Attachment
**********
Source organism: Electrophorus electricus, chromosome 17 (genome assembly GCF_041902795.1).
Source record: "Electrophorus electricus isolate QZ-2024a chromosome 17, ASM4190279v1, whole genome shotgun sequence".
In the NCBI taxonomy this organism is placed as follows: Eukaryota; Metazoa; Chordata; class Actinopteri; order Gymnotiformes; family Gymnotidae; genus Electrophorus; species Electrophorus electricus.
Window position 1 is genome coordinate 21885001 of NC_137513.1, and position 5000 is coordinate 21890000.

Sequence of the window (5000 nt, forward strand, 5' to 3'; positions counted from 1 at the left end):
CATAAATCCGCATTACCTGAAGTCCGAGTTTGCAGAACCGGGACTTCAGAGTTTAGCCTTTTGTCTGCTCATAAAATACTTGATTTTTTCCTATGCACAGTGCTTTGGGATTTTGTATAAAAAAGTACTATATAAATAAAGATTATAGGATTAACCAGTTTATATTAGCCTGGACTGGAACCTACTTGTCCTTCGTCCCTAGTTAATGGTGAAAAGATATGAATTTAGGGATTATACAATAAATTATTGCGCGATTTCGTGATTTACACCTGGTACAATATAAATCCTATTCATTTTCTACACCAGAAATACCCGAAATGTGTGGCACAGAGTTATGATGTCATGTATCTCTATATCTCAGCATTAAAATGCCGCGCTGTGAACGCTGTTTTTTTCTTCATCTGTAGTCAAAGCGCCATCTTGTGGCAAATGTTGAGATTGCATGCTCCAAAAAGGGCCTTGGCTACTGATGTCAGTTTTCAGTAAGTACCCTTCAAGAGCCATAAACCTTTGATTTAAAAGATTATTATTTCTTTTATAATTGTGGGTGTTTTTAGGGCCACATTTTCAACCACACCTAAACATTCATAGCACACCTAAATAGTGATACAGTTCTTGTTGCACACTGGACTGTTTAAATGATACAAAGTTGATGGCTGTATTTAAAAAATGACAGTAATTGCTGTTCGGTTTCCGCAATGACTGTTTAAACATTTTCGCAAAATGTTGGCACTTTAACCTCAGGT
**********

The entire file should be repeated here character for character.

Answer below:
Source organism: Electrophorus electricus, chromosome 17 (genome assembly GCF_041902795.1).
Source record: "Electrophorus electricus isolate QZ-2024a chromosome 17, ASM4190279v1, whole genome shotgun sequence".
In the NCBI taxonomy this organism is placed as follows: Eukaryota; Metazoa; Chordata; class Actinopteri; order Gymnotiformes; family Gymnotidae; genus Electrophorus; species Electrophorus electricus.
Window position 1 is genome coordinate 21885001 of NC_137513.1, and position 5000 is coordinate 21890000.

Sequence of the window (5000 nt, forward strand, 5' to 3'; positions counted from 1 at the left end):
CATAAATCCGCATTACCTGAAGTCCGAGTTTGCAGAACCGGGACTTCAGAGTTTAGCCTTTTGTCTGCTCATAAAATACTTGATTTTTTCCTATGCACAGTGCTTTGGGATTTTGTATAAAAAAGTACTATATAAATAAAGATTATAGGATTAACCAGTTTATATTAGCCTGGACTGGAACCTACTTGTCCTTCGTCCCTAGTTAATGGTGAAAAGATATGAATTTAGGGATTATACAATAAATTATTGCGCGATTTCGTGATTTACACCTGGTACAATATAAATCCTATTCATTTTCTACACCAGAAATACCCGAAATGTGTGGCACAGAGTTATGATGTCATGTATCTCTATATCTCAGCATTAAAATGCCGCGCTGTGAACGCTGTTTTTTTCTTCATCTGTAGTCAAAGCGCCATCTTGTGGCAAATGTTGAGATTGCATGCTCCAAAAAGGGCCTTGGCTACTGATGTCAGTTTTCAGTAAGTACCCTTCAAGAGCCATAAACCTTTGATTTAAAAGATTATTATTTCTTTTATAATTGTGGGTGTTTTTAGGGCCACATTTTCAACCACACCTAAACATTCATAGCACACCTAAATAGTGATACAGTTCTTGTTGCACACTGGACTGTTTAAATGATACAAAGTTGATGGCTGTATTTAAAAAATGACAGTAATTGCTGTTCGGTTTCCGCAATGACTGTTTAAACATTTTCGCAAAATGTTGGCACTTTAACCTCAGGT